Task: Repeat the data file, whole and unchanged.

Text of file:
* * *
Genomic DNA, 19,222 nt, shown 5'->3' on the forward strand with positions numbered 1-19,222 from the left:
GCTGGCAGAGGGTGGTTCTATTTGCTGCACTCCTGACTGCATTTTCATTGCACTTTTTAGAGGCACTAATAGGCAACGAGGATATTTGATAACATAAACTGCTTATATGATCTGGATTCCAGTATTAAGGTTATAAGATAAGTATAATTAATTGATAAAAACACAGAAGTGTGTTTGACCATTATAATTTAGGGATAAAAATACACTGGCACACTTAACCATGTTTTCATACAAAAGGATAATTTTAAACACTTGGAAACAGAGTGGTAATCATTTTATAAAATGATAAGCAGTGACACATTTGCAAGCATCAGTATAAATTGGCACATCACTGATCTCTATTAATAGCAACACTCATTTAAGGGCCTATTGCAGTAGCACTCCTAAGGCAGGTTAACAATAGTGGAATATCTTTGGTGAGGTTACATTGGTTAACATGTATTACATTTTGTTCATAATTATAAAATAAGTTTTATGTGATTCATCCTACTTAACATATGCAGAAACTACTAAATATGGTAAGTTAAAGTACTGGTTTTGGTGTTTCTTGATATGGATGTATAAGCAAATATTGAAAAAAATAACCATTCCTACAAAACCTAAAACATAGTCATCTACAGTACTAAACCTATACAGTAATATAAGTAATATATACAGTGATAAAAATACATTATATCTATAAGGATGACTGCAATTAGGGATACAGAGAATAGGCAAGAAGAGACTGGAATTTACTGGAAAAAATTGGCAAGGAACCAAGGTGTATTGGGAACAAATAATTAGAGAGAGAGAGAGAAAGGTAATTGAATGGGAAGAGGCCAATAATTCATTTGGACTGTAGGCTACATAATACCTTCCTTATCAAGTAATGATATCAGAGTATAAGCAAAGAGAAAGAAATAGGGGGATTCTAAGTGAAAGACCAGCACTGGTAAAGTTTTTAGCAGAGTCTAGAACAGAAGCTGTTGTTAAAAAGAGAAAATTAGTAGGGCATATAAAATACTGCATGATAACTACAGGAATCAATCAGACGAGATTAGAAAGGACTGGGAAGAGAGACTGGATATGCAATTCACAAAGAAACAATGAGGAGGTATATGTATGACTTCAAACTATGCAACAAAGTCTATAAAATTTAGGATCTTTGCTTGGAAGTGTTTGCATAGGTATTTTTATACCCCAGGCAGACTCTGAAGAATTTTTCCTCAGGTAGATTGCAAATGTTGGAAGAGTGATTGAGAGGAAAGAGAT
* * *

Genomic DNA, 19,222 nt, shown 5'->3' on the forward strand with positions numbered 1-19,222 from the left:
GCTGGCAGAGGGTGGTTCTATTTGCTGCACTCCTGACTGCATTTTCATTGCACTTTTTAGAGGCACTAATAGGCAACGAGGATATTTGATAACATAAACTGCTTATATGATCTGGATTCCAGTATTAAGGTTATAAGATAAGTATAATTAATTGATAAAAACACAGAAGTGTGTTTGACCATTATAATTTAGGGATAAAAATACACTGGCACACTTAACCATGTTTTCATACAAAAGGATAATTTTAAACACTTGGAAACAGAGTGGTAATCATTTTATAAAATGATAAGCAGTGACACATTTGCAAGCATCAGTATAAATTGGCACATCACTGATCTCTATTAATAGCAACACTCATTTAAGGGCCTATTGCAGTAGCACTCCTAAGGCAGGTTAACAATAGTGGAATATCTTTGGTGAGGTTACATTGGTTAACATGTATTACATTTTGTTCATAATTATAAAATAAGTTTTATGTGATTCATCCTACTTAACATATGCAGAAACTACTAAATATGGTAAGTTAAAGTACTGGTTTTGGTGTTTCTTGATATGGATGTATAAGCAAATATTGAAAAAAATAACCATTCCTACAAAACCTAAAACATAGTCATCTACAGTACTAAACCTATACAGTAATATAAGTAATATATACAGTGATAAAAATACATTATATCTATAAGGATGACTGCAATTAGGGATACAGAGAATAGGCAAGAAGAGACTGGAATTTACTGGAAAAAATTGGCAAGGAACCAAGGTGTATTGGGAACAAATAATTAGAGAGAGAGAGAGAAAGGTAATTGAATGGGAAGAGGCCAATAATTCATTTGGACTGTAGGCTACATAATACCTTCCTTATCAAGTAATGATATCAGAGTATAAGCAAAGAGAAAGAAATAGGGGGATTCTAAGTGAAAGACCAGCACTGGTAAAGTTTTTAGCAGAGTCTAGAACAGAAGCTGTTGTTAAAAAGAGAAAATTAGTAGGGCATATAAAATACTGCATGATAACTACAGGAATCAATCAGACGAGATTAGAAAGGACTGGGAAGAGAGACTGGATATGCAATTCACAAAGAAACAATGAGGAGGTATATGTATGACTTCAAACTATGCAACAAAGTCTATAAAATTTAGGATCTTTGCTTGGAAGTGTTTGCATAGGTATTTTTATACCCCAGGCAGACTCTGAAGAATTTTTCCTCAGGTAGATTGCAAATGTTGGAAGAGTGATTGAGAGGAAAGAGAT